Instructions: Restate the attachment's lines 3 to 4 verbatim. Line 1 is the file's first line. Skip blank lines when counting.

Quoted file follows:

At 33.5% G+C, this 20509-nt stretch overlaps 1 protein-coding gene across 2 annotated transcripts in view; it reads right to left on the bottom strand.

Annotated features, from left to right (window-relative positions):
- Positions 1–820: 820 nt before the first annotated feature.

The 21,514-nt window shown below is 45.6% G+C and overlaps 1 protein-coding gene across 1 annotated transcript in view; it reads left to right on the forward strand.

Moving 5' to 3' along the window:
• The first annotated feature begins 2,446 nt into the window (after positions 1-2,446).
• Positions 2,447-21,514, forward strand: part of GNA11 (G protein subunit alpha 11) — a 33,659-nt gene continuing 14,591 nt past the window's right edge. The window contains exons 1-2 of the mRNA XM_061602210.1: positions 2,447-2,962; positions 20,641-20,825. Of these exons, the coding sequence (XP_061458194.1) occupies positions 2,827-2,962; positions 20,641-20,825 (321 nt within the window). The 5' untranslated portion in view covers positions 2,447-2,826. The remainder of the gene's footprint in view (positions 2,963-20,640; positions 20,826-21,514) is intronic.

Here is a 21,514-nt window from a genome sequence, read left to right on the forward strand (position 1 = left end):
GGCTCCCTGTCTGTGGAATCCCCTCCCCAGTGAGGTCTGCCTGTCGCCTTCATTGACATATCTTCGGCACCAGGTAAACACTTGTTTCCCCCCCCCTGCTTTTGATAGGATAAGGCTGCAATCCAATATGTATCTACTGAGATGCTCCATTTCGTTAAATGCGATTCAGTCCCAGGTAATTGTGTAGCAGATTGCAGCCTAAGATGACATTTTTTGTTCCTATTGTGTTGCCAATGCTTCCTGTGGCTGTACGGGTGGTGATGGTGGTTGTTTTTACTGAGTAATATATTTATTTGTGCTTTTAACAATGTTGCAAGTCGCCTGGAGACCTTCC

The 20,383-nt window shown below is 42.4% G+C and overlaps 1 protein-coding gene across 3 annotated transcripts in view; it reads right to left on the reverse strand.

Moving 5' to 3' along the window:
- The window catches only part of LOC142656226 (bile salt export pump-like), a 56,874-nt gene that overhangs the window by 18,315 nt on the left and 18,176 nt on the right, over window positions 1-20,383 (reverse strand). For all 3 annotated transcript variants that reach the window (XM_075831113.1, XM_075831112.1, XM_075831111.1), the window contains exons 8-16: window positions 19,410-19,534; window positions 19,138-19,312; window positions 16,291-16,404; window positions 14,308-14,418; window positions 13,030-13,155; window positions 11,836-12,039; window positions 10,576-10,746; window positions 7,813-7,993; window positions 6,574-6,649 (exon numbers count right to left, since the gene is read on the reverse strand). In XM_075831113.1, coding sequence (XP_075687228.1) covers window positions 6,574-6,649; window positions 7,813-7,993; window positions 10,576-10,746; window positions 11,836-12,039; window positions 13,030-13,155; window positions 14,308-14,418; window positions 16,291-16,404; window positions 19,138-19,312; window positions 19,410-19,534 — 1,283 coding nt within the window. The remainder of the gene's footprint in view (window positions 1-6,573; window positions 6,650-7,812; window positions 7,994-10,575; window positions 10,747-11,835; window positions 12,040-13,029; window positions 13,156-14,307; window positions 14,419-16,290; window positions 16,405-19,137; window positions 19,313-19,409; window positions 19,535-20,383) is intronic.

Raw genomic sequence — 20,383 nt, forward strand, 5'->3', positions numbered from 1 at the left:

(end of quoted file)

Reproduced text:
- Positions 1–820: 820 nt before the first annotated feature.

The 21,514-nt window shown below is 45.6% G+C and overlaps 1 protein-coding gene across 1 annotated transcript in view; it reads left to right on the forward strand.